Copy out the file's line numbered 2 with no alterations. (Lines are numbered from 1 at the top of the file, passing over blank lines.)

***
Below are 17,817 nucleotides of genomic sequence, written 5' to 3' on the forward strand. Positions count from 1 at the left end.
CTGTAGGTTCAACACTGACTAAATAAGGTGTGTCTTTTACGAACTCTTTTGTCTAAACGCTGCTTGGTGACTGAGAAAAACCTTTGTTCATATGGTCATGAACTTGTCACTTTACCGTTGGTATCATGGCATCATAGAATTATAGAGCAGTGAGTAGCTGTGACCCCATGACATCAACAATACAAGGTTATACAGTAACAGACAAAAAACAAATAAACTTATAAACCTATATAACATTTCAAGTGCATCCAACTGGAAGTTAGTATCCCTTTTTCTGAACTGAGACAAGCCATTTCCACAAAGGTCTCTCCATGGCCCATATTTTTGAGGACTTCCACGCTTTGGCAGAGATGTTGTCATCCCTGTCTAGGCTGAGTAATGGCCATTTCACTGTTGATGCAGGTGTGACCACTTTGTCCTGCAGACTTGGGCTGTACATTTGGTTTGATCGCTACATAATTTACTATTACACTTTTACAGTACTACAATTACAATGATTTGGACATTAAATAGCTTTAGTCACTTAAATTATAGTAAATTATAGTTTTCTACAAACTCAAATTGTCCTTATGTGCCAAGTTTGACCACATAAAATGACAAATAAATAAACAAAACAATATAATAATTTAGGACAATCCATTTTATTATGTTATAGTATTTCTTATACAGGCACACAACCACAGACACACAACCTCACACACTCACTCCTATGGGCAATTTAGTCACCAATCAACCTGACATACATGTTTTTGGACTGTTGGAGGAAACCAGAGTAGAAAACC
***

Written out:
CTGTAGGTTCAACACTGACTAAATAAGGTGTGTCTTTTACGAACTCTTTTGTCTAAACGCTGCTTGGTGACTGAGAAAAACCTTTGTTCATATGGTCATGAACTTGTCACTTTACCGTTGGTATCATGGCATCATAGAATTATAGAGCAGTGAGTAGCTGTGACCCCATGACATCAACAATACAAGGTTATACAGTAACAGACAAAAAACAAATAAACTTATAAACCTATATAACATTTCAAGTGCATCCAACTGGAAGTTAGTATCCCTTTTTCTGAACTGAGACAAGCCATTTCCACAAAGGTCTCTCCATGGCCCATATTTTTGAGGACTTCCACGCTTTGGCAGAGATGTTGTCATCCCTGTCTAGGCTGAGTAATGGCCATTTCACTGTTGATGCAGGTGTGACCACTTTGTCCTGCAGACTTGGGCTGTACATTTGGTTTGATCGCTACATAATTTACTATTACACTTTTACAGTACTACAATTACAATGATTTGGACATTAAATAGCTTTAGTCACTTAAATTATAGTAAATTATAGTTTTCTACAAACTCAAATTGTCCTTATGTGCCAAGTTTGACCACATAAAATGACAAATAAATAAACAAAACAATATAATAATTTAGGACAATCCATTTTATTATGTTATAGTATTTCTTATACAGGCACACAACCACAGACACACAACCTCACACACTCACTCCTATGGGCAATTTAGTCACCAATCAACCTGACATACATGTTTTTGGACTGTTGGAGGAAACCAGAGTAGAAAACC